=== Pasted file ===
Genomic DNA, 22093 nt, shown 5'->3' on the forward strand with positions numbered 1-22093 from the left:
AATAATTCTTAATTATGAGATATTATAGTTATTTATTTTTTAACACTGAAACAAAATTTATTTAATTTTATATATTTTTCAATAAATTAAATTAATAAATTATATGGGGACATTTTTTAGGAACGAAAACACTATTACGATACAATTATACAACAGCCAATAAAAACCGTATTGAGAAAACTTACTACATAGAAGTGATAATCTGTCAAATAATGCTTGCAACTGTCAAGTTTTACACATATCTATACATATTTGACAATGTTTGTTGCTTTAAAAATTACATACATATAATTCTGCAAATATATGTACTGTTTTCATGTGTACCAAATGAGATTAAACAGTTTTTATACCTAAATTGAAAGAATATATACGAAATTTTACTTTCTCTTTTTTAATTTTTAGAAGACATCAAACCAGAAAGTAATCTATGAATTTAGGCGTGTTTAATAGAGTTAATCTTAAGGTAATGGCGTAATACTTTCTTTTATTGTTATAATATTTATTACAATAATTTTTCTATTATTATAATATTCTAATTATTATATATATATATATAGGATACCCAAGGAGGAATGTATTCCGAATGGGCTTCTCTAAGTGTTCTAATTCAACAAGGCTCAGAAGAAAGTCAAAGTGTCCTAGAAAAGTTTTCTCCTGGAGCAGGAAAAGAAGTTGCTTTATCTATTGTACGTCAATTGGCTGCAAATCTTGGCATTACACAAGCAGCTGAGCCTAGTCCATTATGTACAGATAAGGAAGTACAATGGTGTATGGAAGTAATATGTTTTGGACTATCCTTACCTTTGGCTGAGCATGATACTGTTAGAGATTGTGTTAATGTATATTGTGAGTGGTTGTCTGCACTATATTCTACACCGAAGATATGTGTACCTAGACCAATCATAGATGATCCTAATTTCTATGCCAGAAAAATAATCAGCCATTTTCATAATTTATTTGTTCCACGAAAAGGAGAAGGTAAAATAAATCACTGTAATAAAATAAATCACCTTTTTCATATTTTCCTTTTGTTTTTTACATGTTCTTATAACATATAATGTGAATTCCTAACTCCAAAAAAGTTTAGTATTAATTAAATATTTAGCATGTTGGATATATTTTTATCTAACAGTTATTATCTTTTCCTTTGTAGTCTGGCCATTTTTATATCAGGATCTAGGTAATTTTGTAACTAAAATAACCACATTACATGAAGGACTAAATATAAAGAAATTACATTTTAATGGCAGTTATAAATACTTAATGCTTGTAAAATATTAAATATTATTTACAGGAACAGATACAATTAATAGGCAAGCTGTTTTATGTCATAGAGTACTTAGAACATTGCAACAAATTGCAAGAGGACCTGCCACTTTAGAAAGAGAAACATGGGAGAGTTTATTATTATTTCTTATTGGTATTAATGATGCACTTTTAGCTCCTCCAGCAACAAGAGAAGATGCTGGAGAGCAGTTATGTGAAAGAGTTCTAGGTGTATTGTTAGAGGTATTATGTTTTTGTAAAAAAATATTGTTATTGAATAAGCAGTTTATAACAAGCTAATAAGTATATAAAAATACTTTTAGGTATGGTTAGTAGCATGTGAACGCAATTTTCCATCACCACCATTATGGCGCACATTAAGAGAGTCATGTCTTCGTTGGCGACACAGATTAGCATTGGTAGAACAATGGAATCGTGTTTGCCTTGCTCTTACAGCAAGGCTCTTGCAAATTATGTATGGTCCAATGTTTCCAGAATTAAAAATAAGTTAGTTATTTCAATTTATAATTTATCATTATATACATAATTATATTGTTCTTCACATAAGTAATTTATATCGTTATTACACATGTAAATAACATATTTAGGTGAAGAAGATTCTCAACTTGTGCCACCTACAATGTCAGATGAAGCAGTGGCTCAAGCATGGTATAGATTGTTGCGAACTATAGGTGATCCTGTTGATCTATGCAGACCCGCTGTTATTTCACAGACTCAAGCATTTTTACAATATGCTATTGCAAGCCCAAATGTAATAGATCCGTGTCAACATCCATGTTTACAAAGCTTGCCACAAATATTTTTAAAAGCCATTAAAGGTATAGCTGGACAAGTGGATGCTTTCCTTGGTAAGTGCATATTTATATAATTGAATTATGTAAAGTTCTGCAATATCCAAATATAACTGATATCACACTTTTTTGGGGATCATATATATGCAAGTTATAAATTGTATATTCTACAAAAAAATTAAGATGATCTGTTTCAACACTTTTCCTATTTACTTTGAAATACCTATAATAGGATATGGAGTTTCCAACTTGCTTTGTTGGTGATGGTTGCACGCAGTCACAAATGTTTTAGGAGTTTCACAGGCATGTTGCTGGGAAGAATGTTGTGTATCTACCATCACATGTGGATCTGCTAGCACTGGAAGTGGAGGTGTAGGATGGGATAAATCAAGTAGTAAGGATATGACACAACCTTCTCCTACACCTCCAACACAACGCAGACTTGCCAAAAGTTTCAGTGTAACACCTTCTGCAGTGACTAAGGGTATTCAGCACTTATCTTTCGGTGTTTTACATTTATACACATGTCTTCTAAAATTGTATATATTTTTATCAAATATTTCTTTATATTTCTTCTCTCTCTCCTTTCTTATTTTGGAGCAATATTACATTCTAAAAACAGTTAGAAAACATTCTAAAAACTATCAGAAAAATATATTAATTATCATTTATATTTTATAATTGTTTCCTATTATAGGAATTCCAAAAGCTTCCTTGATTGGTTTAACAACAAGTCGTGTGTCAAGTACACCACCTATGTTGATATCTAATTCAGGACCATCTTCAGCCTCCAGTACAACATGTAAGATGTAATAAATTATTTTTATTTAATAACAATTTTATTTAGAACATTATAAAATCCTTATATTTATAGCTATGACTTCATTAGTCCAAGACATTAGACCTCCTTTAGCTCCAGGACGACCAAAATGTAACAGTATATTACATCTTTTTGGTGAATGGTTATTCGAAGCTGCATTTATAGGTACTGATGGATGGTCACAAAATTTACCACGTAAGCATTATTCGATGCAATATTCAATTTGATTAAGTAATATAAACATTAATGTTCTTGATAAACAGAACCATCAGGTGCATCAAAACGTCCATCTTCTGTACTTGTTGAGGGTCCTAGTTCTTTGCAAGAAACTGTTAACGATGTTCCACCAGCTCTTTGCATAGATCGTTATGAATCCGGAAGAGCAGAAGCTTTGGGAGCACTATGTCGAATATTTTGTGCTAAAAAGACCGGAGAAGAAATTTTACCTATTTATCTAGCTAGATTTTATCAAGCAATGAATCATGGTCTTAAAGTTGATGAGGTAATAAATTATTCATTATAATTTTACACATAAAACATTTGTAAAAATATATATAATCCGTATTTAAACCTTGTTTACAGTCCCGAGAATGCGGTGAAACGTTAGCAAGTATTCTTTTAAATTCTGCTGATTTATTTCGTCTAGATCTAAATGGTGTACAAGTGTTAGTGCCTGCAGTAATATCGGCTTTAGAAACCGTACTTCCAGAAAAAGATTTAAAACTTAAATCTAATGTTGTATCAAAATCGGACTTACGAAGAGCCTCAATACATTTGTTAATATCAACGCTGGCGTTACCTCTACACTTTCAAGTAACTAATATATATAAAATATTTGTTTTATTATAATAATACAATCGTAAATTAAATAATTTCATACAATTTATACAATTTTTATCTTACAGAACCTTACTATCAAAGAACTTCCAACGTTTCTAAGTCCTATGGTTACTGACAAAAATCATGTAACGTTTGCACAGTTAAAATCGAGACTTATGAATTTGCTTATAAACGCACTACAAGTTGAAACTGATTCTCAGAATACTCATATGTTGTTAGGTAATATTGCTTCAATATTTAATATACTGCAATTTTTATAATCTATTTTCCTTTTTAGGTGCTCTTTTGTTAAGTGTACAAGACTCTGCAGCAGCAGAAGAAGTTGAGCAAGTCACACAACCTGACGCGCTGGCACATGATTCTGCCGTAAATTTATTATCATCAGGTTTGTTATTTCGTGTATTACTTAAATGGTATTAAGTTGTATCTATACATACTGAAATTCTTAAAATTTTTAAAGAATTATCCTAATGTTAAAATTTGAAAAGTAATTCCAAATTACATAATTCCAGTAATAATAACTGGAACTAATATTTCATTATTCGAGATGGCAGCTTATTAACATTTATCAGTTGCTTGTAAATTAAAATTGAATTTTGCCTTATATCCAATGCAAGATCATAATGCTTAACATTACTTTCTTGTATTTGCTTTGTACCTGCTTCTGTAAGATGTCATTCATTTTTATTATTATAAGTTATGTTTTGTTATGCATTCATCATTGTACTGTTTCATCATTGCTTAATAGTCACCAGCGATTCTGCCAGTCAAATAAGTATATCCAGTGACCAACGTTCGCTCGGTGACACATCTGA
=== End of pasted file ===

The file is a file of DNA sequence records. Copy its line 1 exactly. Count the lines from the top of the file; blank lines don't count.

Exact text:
Genomic DNA, 22093 nt, shown 5'->3' on the forward strand with positions numbered 1-22093 from the left: